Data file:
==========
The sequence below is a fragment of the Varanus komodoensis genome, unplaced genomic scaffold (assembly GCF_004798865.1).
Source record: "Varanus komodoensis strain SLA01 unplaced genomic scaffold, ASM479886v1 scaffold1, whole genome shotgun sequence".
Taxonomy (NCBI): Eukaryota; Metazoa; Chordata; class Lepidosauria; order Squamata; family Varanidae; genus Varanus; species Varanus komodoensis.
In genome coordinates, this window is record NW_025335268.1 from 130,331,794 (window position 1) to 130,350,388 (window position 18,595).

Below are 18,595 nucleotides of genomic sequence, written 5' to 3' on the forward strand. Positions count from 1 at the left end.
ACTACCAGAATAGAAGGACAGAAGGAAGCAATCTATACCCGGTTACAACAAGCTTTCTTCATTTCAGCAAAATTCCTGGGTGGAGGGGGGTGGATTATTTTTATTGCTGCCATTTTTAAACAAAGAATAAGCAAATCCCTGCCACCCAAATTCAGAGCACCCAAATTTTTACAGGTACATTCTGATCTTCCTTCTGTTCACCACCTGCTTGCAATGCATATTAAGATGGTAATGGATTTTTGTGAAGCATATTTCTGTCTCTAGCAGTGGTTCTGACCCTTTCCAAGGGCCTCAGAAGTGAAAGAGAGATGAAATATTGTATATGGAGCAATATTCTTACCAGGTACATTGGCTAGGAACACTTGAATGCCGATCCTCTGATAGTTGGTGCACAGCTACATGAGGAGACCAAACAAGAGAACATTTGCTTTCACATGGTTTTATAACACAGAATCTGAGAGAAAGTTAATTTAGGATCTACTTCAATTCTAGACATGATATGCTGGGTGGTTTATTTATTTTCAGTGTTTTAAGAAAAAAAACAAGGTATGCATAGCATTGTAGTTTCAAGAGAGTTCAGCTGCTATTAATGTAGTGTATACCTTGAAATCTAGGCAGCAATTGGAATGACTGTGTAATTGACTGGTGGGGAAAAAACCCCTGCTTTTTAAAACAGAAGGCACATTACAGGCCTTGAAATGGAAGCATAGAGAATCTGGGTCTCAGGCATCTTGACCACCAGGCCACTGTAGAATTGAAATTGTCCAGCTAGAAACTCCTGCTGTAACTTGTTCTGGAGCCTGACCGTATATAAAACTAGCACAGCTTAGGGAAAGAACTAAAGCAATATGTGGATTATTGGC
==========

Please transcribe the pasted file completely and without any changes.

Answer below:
The sequence below is a fragment of the Varanus komodoensis genome, unplaced genomic scaffold (assembly GCF_004798865.1).
Source record: "Varanus komodoensis strain SLA01 unplaced genomic scaffold, ASM479886v1 scaffold1, whole genome shotgun sequence".
Taxonomy (NCBI): Eukaryota; Metazoa; Chordata; class Lepidosauria; order Squamata; family Varanidae; genus Varanus; species Varanus komodoensis.
In genome coordinates, this window is record NW_025335268.1 from 130,331,794 (window position 1) to 130,350,388 (window position 18,595).

Below are 18,595 nucleotides of genomic sequence, written 5' to 3' on the forward strand. Positions count from 1 at the left end.
ACTACCAGAATAGAAGGACAGAAGGAAGCAATCTATACCCGGTTACAACAAGCTTTCTTCATTTCAGCAAAATTCCTGGGTGGAGGGGGGTGGATTATTTTTATTGCTGCCATTTTTAAACAAAGAATAAGCAAATCCCTGCCACCCAAATTCAGAGCACCCAAATTTTTACAGGTACATTCTGATCTTCCTTCTGTTCACCACCTGCTTGCAATGCATATTAAGATGGTAATGGATTTTTGTGAAGCATATTTCTGTCTCTAGCAGTGGTTCTGACCCTTTCCAAGGGCCTCAGAAGTGAAAGAGAGATGAAATATTGTATATGGAGCAATATTCTTACCAGGTACATTGGCTAGGAACACTTGAATGCCGATCCTCTGATAGTTGGTGCACAGCTACATGAGGAGACCAAACAAGAGAACATTTGCTTTCACATGGTTTTATAACACAGAATCTGAGAGAAAGTTAATTTAGGATCTACTTCAATTCTAGACATGATATGCTGGGTGGTTTATTTATTTTCAGTGTTTTAAGAAAAAAAACAAGGTATGCATAGCATTGTAGTTTCAAGAGAGTTCAGCTGCTATTAATGTAGTGTATACCTTGAAATCTAGGCAGCAATTGGAATGACTGTGTAATTGACTGGTGGGGAAAAAACCCCTGCTTTTTAAAACAGAAGGCACATTACAGGCCTTGAAATGGAAGCATAGAGAATCTGGGTCTCAGGCATCTTGACCACCAGGCCACTGTAGAATTGAAATTGTCCAGCTAGAAACTCCTGCTGTAACTTGTTCTGGAGCCTGACCGTATATAAAACTAGCACAGCTTAGGGAAAGAACTAAAGCAATATGTGGATTATTGGC